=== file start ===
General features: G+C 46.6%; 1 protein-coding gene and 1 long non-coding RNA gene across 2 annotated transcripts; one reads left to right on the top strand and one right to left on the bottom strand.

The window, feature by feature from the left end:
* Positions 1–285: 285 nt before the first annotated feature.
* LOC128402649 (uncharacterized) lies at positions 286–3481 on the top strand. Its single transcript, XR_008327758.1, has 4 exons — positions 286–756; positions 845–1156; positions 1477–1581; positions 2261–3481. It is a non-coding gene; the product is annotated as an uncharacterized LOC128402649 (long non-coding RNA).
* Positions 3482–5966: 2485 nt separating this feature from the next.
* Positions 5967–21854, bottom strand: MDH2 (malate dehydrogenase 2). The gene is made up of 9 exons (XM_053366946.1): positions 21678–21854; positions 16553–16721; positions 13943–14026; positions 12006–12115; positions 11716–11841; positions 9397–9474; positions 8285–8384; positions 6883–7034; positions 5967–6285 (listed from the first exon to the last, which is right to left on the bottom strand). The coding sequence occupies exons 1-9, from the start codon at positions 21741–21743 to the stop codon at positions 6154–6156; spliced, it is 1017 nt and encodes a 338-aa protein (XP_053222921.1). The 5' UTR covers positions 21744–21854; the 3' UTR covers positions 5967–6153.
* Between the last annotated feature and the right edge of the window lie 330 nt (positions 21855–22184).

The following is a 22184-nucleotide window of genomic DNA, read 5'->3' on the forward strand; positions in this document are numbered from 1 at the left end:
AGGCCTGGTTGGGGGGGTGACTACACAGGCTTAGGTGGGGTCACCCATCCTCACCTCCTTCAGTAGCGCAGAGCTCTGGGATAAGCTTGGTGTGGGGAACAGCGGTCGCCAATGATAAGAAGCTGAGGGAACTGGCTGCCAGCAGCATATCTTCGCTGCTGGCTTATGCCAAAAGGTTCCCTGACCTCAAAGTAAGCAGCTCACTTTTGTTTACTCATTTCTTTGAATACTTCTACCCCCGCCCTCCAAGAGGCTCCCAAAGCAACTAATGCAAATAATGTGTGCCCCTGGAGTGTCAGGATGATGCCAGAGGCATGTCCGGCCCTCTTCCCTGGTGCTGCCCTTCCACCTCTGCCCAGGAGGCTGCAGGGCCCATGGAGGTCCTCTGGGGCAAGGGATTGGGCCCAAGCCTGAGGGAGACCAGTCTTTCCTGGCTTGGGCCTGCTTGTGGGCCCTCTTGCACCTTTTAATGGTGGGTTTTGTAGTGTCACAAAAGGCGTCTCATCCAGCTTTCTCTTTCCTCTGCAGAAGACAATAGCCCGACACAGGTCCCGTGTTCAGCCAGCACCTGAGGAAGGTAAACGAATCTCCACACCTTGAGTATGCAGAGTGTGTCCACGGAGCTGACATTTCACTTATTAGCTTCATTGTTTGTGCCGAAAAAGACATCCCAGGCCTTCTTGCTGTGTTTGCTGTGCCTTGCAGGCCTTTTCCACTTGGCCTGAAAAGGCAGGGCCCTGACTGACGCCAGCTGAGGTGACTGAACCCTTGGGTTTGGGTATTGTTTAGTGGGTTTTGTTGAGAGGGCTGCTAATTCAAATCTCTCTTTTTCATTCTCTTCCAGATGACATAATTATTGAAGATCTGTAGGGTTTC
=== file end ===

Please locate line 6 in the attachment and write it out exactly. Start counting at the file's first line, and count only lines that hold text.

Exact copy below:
* Positions 5967–21854, bottom strand: MDH2 (malate dehydrogenase 2). The gene is made up of 9 exons (XM_053366946.1): positions 21678–21854; positions 16553–16721; positions 13943–14026; positions 12006–12115; positions 11716–11841; positions 9397–9474; positions 8285–8384; positions 6883–7034; positions 5967–6285 (listed from the first exon to the last, which is right to left on the bottom strand). The coding sequence occupies exons 1-9, from the start codon at positions 21741–21743 to the stop codon at positions 6154–6156; spliced, it is 1017 nt and encodes a 338-aa protein (XP_053222921.1). The 5' UTR covers positions 21744–21854; the 3' UTR covers positions 5967–6153.